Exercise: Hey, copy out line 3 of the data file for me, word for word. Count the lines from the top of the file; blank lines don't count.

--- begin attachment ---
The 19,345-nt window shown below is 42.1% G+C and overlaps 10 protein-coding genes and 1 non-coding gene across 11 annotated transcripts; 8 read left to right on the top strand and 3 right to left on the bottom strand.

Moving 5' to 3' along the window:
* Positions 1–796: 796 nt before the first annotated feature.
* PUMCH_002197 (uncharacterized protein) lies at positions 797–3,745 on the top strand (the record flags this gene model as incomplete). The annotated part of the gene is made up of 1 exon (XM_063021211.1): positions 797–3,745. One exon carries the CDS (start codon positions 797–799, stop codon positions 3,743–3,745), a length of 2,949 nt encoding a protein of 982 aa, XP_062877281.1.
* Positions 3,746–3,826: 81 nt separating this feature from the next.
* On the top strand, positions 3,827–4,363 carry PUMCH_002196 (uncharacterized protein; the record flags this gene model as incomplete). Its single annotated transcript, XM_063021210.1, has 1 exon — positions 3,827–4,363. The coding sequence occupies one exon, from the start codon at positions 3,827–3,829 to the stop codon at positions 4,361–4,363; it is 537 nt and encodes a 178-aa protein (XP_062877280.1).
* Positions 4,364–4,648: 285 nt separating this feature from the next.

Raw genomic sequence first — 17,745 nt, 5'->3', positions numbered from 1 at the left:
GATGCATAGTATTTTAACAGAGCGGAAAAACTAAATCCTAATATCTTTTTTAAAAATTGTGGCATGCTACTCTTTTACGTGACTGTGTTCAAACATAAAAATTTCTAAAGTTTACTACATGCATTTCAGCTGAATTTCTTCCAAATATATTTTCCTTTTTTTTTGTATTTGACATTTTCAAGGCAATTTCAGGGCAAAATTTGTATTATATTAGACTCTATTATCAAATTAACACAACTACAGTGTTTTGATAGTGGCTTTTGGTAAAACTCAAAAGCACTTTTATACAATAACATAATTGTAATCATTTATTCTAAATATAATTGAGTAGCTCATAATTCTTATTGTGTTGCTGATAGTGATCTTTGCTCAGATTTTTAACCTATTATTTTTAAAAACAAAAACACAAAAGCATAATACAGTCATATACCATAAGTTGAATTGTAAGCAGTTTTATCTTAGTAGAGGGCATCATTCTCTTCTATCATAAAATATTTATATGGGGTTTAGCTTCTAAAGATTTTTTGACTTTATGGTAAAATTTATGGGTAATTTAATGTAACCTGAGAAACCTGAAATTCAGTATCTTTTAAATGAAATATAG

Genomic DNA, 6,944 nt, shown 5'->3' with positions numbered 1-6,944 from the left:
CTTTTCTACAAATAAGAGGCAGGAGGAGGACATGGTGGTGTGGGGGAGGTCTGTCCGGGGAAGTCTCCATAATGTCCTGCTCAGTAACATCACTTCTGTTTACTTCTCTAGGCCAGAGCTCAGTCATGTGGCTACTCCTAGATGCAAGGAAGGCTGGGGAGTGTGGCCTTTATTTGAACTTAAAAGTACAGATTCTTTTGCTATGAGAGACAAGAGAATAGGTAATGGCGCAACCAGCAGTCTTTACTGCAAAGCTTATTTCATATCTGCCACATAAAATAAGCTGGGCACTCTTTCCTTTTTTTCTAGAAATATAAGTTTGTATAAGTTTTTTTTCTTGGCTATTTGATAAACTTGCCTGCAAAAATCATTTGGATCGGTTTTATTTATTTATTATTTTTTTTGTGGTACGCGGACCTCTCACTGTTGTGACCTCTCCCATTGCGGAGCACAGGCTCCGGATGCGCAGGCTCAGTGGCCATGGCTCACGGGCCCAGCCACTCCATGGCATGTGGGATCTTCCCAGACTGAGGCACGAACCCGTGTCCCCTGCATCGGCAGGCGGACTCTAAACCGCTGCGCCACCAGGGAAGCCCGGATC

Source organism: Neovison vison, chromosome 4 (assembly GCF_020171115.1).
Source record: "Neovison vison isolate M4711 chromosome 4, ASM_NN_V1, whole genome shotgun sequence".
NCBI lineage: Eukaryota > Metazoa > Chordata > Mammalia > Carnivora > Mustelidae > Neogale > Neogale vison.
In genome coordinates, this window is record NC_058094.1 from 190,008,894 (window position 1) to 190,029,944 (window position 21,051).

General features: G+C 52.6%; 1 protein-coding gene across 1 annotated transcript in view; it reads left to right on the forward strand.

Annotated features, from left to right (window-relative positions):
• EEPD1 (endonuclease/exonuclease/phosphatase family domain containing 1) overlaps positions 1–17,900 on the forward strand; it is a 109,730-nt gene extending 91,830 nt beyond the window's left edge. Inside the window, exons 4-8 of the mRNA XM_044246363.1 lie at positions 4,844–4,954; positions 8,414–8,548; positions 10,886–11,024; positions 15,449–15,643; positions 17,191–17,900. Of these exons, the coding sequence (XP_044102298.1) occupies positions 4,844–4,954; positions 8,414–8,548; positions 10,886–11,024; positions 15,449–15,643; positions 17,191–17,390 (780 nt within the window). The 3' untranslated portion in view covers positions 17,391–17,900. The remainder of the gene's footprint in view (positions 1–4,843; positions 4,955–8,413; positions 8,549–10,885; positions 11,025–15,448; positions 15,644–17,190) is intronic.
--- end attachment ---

* Positions 1–796: 796 nt before the first annotated feature.